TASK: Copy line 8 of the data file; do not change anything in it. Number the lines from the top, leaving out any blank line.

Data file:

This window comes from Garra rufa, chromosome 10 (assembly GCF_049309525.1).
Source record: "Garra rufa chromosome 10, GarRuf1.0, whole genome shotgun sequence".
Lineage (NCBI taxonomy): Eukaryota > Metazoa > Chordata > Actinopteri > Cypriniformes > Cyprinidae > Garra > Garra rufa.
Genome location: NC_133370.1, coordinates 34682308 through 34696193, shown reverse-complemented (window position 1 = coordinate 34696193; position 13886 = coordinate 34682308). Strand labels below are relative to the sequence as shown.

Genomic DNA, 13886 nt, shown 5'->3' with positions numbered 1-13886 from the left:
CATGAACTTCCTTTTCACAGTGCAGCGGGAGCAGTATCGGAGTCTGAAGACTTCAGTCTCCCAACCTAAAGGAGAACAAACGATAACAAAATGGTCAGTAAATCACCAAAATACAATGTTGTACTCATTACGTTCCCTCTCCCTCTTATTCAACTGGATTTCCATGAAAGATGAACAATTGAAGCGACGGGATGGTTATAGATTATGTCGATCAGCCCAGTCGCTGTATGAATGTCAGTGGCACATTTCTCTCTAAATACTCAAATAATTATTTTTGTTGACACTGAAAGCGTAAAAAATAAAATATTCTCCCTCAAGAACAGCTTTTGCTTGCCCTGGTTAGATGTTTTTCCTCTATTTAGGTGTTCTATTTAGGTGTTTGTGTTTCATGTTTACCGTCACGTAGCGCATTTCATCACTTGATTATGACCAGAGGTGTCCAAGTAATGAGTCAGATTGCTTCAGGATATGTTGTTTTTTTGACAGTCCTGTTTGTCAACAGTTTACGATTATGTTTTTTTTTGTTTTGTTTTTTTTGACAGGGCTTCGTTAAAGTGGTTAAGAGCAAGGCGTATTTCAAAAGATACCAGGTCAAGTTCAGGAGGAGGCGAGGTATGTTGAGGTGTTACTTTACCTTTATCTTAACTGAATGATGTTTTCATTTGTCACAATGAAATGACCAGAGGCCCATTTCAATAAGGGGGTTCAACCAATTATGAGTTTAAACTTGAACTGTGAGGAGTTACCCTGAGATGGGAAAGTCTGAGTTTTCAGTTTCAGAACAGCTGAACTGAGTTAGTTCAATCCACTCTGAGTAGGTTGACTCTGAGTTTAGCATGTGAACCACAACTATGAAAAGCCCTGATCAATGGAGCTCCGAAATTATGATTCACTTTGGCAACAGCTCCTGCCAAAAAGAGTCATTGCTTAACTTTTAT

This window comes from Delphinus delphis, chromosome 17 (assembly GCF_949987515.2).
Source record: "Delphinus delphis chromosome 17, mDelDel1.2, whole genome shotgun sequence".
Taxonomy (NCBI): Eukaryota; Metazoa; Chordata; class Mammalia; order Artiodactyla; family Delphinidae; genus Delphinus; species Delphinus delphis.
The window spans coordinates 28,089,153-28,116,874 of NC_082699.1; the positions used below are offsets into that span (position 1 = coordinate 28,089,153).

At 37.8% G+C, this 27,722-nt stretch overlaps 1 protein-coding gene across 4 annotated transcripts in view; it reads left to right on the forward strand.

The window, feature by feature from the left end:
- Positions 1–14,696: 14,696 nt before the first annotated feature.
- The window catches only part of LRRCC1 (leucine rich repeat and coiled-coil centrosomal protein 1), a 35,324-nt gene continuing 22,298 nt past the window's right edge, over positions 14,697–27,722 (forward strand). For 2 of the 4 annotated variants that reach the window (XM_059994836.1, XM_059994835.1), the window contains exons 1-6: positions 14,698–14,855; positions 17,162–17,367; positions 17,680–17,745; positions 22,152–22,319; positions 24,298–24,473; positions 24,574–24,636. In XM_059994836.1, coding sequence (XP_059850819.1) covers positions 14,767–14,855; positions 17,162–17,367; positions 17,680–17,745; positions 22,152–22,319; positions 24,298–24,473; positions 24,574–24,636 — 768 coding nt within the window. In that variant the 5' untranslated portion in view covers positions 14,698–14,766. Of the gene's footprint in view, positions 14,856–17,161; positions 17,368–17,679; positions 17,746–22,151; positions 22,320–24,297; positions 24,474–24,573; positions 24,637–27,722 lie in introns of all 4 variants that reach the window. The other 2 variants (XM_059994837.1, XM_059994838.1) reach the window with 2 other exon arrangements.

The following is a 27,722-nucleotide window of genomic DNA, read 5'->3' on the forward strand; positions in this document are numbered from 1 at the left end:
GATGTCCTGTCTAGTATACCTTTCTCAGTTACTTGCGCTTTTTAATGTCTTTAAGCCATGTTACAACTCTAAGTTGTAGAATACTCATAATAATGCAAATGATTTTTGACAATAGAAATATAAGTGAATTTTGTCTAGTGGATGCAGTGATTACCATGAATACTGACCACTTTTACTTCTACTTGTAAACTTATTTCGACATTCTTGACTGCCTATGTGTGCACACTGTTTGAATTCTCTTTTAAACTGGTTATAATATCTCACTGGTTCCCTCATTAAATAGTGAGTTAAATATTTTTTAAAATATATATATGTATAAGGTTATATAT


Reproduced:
Source record: "Delphinus delphis chromosome 17, mDelDel1.2, whole genome shotgun sequence".